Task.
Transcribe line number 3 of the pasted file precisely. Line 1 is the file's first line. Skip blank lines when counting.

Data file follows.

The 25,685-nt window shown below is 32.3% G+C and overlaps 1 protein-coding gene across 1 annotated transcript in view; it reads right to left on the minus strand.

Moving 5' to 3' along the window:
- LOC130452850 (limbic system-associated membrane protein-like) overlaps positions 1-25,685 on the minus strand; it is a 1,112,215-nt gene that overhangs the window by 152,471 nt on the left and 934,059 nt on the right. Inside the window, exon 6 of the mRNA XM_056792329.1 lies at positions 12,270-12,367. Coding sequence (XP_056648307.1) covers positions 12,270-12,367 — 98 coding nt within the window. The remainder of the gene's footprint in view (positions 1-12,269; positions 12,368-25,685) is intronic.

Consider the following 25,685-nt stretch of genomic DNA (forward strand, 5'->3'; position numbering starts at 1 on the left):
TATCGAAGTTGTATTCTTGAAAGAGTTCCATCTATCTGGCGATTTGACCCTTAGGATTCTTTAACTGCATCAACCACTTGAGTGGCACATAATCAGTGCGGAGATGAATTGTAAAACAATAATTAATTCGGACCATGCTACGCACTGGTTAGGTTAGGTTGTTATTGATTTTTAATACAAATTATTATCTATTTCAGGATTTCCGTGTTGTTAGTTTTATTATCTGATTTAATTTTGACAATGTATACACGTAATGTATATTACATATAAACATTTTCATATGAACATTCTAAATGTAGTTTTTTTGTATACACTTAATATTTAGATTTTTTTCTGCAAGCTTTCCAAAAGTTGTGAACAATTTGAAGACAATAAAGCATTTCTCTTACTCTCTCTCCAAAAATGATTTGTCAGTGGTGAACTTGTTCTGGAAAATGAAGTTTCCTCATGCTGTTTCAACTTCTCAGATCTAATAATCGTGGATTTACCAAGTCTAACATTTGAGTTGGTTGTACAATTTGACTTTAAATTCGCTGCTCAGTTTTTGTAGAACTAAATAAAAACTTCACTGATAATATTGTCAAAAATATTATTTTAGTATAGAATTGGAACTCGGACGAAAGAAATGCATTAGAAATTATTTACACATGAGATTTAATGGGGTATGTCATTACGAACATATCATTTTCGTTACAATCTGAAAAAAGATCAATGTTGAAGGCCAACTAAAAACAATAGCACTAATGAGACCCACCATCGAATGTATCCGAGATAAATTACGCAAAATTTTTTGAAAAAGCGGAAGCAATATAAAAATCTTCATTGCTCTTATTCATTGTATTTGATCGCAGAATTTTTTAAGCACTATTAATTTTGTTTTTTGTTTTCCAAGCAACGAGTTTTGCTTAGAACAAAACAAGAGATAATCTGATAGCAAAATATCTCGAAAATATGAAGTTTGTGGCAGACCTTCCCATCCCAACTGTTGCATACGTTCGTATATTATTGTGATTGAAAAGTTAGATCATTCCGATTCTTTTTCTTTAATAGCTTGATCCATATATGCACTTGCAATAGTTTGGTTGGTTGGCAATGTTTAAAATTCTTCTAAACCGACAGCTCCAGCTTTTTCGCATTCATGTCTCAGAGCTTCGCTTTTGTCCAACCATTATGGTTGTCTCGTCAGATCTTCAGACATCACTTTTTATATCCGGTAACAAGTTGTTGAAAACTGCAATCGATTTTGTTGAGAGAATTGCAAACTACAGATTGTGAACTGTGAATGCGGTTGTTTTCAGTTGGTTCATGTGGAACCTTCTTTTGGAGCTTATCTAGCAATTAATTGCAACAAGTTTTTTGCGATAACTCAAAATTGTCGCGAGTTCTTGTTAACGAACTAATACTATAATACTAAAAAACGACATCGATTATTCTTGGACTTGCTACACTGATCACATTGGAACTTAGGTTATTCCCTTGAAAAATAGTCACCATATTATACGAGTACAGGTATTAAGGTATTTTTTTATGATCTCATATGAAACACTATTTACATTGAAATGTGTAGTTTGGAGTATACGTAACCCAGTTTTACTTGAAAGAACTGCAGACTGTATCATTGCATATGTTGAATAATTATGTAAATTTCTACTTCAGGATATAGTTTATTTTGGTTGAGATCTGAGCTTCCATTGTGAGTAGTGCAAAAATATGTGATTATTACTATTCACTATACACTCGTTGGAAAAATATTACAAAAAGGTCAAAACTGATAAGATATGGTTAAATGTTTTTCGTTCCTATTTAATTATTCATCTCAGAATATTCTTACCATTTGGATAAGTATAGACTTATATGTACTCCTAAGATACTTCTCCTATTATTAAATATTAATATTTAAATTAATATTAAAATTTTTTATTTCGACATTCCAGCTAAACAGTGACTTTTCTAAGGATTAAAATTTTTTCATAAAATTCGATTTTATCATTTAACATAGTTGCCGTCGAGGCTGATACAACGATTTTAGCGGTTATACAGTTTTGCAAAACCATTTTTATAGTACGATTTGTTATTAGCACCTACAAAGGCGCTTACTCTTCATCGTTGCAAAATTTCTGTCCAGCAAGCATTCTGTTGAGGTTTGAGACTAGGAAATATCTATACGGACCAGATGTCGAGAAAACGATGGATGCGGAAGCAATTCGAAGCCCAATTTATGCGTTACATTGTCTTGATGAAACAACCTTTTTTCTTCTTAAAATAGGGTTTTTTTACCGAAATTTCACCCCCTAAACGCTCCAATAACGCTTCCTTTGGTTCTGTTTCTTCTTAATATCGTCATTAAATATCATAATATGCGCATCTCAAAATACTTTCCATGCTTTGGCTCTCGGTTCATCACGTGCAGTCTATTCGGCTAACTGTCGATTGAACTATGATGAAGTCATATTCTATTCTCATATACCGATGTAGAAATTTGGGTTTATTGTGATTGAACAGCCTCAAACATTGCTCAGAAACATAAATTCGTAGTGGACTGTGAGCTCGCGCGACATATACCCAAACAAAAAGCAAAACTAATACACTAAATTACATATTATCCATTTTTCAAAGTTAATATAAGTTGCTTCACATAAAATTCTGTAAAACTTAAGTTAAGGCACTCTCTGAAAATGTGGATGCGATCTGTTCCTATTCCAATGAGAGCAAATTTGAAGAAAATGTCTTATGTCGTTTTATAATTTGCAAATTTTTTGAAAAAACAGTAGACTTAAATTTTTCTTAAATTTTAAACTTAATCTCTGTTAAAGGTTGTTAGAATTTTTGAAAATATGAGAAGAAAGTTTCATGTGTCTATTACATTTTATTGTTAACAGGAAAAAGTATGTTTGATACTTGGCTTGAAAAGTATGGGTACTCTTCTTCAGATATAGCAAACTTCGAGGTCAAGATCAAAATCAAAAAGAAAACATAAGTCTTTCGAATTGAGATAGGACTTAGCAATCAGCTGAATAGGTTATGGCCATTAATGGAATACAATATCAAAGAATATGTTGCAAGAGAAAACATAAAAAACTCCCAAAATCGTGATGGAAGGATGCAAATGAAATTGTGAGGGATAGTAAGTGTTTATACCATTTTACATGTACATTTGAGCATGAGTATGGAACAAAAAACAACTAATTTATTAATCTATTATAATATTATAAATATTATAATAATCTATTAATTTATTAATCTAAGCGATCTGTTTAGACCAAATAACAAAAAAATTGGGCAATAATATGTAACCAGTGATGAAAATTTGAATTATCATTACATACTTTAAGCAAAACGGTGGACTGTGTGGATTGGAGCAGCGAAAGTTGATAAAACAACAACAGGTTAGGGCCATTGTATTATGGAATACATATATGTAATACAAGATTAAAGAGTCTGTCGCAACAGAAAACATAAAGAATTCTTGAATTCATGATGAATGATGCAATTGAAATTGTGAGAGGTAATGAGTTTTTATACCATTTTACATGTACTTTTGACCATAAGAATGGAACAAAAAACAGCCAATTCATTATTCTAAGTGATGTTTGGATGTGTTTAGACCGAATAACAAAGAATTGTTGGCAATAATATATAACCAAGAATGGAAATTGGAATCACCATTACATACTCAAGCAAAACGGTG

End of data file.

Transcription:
- LOC130452850 (limbic system-associated membrane protein-like) overlaps positions 1-25,685 on the minus strand; it is a 1,112,215-nt gene that overhangs the window by 152,471 nt on the left and 934,059 nt on the right. Inside the window, exon 6 of the mRNA XM_056792329.1 lies at positions 12,270-12,367. Coding sequence (XP_056648307.1) covers positions 12,270-12,367 — 98 coding nt within the window. The remainder of the gene's footprint in view (positions 1-12,269; positions 12,368-25,685) is intronic.